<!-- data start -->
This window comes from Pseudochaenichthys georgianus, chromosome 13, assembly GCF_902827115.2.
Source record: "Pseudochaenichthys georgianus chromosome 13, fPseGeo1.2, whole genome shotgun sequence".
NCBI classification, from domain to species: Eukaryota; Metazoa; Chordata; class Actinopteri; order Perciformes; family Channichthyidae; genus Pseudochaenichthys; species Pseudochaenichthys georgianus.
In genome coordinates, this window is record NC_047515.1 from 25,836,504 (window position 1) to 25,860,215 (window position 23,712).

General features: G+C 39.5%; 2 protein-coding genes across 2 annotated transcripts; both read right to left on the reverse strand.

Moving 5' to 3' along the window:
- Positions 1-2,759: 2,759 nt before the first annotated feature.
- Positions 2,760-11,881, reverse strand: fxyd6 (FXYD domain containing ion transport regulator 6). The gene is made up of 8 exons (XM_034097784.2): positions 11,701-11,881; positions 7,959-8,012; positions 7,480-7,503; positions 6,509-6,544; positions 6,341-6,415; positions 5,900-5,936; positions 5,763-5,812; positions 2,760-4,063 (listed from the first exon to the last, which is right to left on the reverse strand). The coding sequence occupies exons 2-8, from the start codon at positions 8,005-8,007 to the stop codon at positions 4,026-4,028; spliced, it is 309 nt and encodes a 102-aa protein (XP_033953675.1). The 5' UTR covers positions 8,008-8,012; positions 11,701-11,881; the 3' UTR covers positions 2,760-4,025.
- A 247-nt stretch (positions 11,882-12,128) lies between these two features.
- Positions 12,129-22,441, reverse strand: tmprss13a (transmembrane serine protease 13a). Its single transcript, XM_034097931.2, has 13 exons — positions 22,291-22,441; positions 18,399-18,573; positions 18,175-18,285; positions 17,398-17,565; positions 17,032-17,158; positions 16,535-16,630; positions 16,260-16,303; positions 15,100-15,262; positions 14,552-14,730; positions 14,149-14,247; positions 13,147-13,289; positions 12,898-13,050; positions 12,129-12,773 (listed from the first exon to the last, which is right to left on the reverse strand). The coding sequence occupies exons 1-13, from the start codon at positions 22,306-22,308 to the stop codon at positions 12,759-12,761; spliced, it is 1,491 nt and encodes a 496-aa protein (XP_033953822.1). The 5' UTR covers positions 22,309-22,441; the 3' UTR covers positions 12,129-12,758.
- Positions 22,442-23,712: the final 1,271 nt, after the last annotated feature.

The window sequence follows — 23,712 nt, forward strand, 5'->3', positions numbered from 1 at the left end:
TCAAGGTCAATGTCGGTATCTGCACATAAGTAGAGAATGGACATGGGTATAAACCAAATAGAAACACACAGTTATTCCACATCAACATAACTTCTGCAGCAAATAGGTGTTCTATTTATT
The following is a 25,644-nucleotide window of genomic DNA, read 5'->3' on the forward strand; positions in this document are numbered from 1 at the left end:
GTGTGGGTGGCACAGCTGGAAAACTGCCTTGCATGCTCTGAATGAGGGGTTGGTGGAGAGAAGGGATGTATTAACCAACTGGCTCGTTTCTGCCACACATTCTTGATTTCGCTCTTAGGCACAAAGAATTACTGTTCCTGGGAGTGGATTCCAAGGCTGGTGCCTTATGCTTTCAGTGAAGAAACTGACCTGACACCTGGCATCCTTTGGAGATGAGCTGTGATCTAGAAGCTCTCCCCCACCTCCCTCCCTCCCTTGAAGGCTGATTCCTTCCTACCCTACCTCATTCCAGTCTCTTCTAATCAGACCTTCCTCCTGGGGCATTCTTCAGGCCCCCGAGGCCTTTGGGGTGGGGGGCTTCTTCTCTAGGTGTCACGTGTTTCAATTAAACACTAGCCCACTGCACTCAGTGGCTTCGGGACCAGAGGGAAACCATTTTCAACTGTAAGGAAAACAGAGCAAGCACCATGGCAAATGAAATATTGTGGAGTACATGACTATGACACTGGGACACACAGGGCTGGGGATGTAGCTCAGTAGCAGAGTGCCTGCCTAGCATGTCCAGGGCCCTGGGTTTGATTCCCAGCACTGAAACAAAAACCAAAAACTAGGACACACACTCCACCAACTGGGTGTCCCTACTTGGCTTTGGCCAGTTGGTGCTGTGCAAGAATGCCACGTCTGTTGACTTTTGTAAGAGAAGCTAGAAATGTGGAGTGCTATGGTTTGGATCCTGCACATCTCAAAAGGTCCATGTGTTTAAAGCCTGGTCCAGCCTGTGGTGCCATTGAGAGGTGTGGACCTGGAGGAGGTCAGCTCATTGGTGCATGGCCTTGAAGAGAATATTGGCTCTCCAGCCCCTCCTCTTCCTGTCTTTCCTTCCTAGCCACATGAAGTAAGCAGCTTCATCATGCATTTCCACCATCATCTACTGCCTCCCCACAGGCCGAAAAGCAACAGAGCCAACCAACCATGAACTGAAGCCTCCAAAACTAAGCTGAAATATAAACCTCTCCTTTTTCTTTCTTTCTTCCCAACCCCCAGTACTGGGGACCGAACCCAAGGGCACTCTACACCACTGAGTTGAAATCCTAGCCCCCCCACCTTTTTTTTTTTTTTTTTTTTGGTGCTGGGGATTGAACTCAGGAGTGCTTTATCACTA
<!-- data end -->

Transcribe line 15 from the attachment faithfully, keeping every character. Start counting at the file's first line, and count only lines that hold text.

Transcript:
GTGTGGGTGGCACAGCTGGAAAACTGCCTTGCATGCTCTGAATGAGGGGTTGGTGGAGAGAAGGGATGTATTAACCAACTGGCTCGTTTCTGCCACACATTCTTGATTTCGCTCTTAGGCACAAAGAATTACTGTTCCTGGGAGTGGATTCCAAGGCTGGTGCCTTATGCTTTCAGTGAAGAAACTGACCTGACACCTGGCATCCTTTGGAGATGAGCTGTGATCTAGAAGCTCTCCCCCACCTCCCTCCCTCCCTTGAAGGCTGATTCCTTCCTACCCTACCTCATTCCAGTCTCTTCTAATCAGACCTTCCTCCTGGGGCATTCTTCAGGCCCCCGAGGCCTTTGGGGTGGGGGGCTTCTTCTCTAGGTGTCACGTGTTTCAATTAAACACTAGCCCACTGCACTCAGTGGCTTCGGGACCAGAGGGAAACCATTTTCAACTGTAAGGAAAACAGAGCAAGCACCATGGCAAATGAAATATTGTGGAGTACATGACTATGACACTGGGACACACAGGGCTGGGGATGTAGCTCAGTAGCAGAGTGCCTGCCTAGCATGTCCAGGGCCCTGGGTTTGATTCCCAGCACTGAAACAAAAACCAAAAACTAGGACACACACTCCACCAACTGGGTGTCCCTACTTGGCTTTGGCCAGTTGGTGCTGTGCAAGAATGCCACGTCTGTTGACTTTTGTAAGAGAAGCTAGAAATGTGGAGTGCTATGGTTTGGATCCTGCACATCTCAAAAGGTCCATGTGTTTAAAGCCTGGTCCAGCCTGTGGTGCCATTGAGAGGTGTGGACCTGGAGGAGGTCAGCTCATTGGTGCATGGCCTTGAAGAGAATATTGGCTCTCCAGCCCCTCCTCTTCCTGTCTTTCCTTCCTAGCCACATGAAGTAAGCAGCTTCATCATGCATTTCCACCATCATCTACTGCCTCCCCACAGGCCGAAAAGCAACAGAGCCAACCAACCATGAACTGAAGCCTCCAAAACTAAGCTGAAATATAAACCTCTCCTTTTTCTTTCTTTCTTCCCAACCCCCAGTACTGGGGACCGAACCCAAGGGCACTCTACACCACTGAGTTGAAATCCTAGCCCCCCCACCTTTTTTTTTTTTTTTTTTTTGGTGCTGGGGATTGAACTCAGGAGTGCTTTATCACTA